Toyota 5.7L burning oil

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213
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Great Lakes
A bit of back sorry, I maintain a 5.7L for a buddy of mine which has 70K miles. I have maintained it since about 20K miles and it always used Mobil 1 AFE 0w-20 every 5K miles as he does not want deviate from the recommended viscosity. Did not use a drop between oil changes

Fast forward to the last three oil changes, I used RGT since we scored a stash like a lot have and the truck starts using oil 1qt per 1K miles. So at 4K we dumped the oil and used Mobil 1 AFE again and oil burning stopped? Now on the third oil change went back to RGT since we have a stash to use and burning started again.

I am starting to re think my position that oil is oil. Maybe there is some truth to the fact that certain cars prefer certain oils.

Wondering if we should dump it so as not to poison the CATS with all that oil burning or wait till OCI time?

Not bashing RGT as I use it in other vehicles and I am brand agnostic.

I may try supertech, valvoline as I have those in the stash as well to see how those behave. With an 8quart sump though hate to waste good oil.
 
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17,931
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NH
Not sure it will kill the cats, many a Saturn and Corolla soldiered on with high oil consumption and nary a problem. That said... I'd use the M1 and go to 10k OCI's if worried about money, it's an 8 quart sump and unless if he is towing, unlikely to be an issue.
 

Drew7a

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213
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Great Lakes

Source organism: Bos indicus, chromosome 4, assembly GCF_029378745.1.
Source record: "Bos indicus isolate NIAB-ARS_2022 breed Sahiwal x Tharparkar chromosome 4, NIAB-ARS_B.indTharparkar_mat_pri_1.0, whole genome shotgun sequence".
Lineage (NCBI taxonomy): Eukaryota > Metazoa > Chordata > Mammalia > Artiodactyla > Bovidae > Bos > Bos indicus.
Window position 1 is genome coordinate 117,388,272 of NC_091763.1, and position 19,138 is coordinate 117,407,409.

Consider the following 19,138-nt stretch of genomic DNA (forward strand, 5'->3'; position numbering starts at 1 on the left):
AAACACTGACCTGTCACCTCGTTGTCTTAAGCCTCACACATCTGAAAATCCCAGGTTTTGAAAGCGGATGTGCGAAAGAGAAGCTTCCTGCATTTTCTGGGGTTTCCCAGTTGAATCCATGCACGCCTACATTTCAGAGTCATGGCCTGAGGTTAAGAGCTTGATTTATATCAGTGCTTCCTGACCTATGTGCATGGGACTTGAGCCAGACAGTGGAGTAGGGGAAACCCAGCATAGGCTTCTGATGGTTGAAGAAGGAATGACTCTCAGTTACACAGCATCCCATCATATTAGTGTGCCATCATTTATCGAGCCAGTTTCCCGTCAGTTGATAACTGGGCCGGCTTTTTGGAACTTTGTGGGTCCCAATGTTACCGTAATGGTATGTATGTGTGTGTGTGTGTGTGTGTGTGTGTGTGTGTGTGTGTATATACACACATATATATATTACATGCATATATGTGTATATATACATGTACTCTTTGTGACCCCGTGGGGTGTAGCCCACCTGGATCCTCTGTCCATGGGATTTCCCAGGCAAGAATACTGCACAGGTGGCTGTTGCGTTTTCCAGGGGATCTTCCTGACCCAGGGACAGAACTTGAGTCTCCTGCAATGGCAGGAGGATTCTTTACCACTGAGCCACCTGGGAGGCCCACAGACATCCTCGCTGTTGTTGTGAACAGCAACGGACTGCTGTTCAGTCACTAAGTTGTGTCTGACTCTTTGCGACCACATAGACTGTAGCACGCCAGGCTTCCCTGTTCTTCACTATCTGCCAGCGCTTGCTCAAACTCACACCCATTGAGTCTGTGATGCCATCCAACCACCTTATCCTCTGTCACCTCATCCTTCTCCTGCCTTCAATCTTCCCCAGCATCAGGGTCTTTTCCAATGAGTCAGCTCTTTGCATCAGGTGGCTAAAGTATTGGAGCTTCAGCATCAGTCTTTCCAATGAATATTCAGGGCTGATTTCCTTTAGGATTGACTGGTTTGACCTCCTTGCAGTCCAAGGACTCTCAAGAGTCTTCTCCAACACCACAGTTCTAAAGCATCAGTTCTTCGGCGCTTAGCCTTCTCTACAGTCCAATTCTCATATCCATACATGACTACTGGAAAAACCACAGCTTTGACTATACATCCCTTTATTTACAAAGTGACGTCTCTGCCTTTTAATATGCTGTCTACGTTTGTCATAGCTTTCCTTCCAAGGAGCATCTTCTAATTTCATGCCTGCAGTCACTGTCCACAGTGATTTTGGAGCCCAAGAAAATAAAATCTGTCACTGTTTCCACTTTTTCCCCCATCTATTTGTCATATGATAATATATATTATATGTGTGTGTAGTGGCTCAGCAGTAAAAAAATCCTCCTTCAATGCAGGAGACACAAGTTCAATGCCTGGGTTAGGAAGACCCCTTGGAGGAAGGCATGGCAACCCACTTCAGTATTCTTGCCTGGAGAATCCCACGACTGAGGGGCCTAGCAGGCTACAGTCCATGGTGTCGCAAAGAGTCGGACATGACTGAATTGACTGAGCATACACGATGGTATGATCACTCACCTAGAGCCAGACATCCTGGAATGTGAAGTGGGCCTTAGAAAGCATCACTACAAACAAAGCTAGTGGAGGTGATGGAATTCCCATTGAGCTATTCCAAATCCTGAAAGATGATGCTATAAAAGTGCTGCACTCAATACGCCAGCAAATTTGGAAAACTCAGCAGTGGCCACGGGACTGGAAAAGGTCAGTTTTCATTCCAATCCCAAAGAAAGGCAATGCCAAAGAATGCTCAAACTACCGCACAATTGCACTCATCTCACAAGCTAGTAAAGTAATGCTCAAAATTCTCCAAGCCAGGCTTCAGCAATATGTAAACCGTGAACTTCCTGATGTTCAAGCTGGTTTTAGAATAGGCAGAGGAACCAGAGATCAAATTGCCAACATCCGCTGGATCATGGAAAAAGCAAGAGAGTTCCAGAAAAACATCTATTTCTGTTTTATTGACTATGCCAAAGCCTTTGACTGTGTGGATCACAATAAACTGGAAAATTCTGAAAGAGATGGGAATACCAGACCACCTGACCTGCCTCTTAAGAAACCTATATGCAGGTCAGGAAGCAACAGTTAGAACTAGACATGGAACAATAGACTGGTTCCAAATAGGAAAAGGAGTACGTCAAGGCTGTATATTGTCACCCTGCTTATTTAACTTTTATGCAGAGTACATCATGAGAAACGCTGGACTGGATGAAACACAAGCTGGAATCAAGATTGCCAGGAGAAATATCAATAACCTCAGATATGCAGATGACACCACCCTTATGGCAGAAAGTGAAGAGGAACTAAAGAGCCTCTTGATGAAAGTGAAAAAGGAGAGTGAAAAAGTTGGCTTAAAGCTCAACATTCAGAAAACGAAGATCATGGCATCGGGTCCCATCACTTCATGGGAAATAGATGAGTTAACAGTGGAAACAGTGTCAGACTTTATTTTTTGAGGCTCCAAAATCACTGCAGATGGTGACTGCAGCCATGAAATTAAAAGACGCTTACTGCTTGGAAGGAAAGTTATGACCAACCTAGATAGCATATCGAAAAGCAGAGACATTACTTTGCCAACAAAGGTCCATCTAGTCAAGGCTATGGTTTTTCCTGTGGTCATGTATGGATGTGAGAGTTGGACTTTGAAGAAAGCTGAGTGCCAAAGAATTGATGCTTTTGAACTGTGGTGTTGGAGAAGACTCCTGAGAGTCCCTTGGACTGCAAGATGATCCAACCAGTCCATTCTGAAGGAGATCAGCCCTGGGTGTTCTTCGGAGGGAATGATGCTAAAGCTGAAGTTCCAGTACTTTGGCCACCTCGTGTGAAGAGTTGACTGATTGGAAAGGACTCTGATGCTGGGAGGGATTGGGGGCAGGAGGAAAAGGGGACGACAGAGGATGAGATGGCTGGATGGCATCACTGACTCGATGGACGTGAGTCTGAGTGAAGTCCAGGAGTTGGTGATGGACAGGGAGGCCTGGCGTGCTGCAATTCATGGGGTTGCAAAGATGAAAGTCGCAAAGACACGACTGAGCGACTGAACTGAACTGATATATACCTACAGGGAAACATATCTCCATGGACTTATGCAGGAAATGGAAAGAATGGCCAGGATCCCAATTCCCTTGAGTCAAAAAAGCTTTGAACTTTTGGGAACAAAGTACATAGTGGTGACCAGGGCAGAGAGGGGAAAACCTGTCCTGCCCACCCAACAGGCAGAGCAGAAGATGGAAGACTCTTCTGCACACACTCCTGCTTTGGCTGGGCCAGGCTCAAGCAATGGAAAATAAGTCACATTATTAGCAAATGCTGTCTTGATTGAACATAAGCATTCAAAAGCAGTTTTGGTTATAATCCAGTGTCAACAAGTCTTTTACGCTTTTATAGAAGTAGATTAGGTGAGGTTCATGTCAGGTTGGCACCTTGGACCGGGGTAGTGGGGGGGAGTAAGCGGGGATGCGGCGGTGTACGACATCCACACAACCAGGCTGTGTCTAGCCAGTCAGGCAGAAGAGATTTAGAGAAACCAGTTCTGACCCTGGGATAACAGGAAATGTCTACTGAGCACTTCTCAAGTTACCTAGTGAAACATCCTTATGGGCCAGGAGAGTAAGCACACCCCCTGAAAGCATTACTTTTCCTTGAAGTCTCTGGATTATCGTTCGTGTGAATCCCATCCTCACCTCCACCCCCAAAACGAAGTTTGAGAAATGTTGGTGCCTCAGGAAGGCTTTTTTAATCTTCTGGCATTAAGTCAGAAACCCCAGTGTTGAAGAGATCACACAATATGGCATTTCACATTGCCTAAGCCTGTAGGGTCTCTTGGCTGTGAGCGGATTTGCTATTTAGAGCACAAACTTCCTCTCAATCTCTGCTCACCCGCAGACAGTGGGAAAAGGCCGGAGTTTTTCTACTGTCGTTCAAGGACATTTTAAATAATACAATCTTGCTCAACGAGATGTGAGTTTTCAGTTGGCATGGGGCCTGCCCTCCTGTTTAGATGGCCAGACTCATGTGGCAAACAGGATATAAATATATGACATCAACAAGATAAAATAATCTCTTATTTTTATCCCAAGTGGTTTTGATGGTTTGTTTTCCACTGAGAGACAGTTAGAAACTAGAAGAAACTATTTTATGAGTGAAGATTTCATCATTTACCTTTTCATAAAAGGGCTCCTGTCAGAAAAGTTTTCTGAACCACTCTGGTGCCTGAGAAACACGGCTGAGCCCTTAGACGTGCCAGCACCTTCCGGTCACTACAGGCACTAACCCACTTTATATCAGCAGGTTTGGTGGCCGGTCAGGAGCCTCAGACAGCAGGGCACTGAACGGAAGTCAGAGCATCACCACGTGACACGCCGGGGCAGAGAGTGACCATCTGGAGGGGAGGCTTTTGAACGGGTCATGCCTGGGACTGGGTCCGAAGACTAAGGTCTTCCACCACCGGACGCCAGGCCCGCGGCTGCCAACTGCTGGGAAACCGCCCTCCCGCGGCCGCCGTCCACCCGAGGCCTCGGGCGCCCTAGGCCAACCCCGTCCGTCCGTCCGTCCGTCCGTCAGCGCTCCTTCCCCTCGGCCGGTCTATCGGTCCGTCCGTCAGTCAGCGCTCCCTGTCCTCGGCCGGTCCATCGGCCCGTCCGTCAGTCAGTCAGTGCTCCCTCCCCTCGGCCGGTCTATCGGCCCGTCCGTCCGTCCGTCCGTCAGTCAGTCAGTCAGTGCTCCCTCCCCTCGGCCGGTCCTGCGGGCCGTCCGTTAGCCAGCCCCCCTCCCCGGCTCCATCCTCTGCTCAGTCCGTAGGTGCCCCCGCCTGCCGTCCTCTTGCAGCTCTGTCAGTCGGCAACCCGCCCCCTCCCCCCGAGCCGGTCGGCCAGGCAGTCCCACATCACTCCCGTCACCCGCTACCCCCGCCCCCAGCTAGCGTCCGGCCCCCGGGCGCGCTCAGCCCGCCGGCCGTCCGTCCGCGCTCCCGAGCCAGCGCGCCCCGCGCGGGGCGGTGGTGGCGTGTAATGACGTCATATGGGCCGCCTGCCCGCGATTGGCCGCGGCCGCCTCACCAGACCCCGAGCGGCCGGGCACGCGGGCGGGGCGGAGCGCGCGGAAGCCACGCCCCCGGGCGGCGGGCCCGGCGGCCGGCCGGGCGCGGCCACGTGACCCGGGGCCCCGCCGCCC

If it went from "did not use a drop between oil changes" to 1 quart in 1000 miles, either someone is making it up or there is some serious mechanical problem at hand. There really is no other explanation. That's going from "no" oil usage in 5000 miles to using five quarts.
Then back to no oil consumption when using M1. If it were “a serious mechanical problem” do you think the problem would resolve itself by switching brands?
 

Drew7a

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213
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Great Lakes
I've had cars consume a random quart when I change brands, but it always tapers off after that and the next change generally has no consumption. Not something I've ever been able to explain and I've only seen it a time or two.
This is also the first I have seen this behavior and like you have no explanation.
 
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17,241
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Upper Midwest
Then back to no oil consumption when using M1. If it were “a serious mechanical problem” do you think the problem would resolve itself by switching brands?
If not B then A.

Seriously though that is way beyond any "brand change" consumption anyone has ever posted here. I change brands all the time in both my new Tiguan (twice now) and my ancient old cars and I never see anything like this. In fact I'm not sure I've ever seen increased consumption due to a brand change, but maybe that's just me. Other people have, but not going from zero to 1 quart per 1000 miles.
 
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A long time ago I experienced some consumption when I switched brands but it was no where near anything like one quart per 1000 miles. That’s a huge jump. In the car this happened on me I had been using Castrol GTX for many miles and switched to Pennzoil since I had it given to me. As I recall it was something like one quart in 4000 miles.

I switched back to GTX and no consumption.
 
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My experience has shown that some cars like certain oils. My 19' Sorento burned M1 and not PP. My 03' Matrix burns everything, so go figure with that. Find one that doesn't burn and go with that. As long as it's fill synth, you're good. If M1 doesn't burn for you, then use it.
 
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17,241
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Upper Midwest
My experience has shown that some cars like certain oils. My 19' Sorento burned M1 and not PP. My 03' Matrix burns everything, so go figure with that. Find one that doesn't burn and go with that. As long as it's fill synth, you're good. If M1 doesn't burn for you, then use it.
Did your Sorento burn oil at a differential rate of 1 quart per 1000 miles?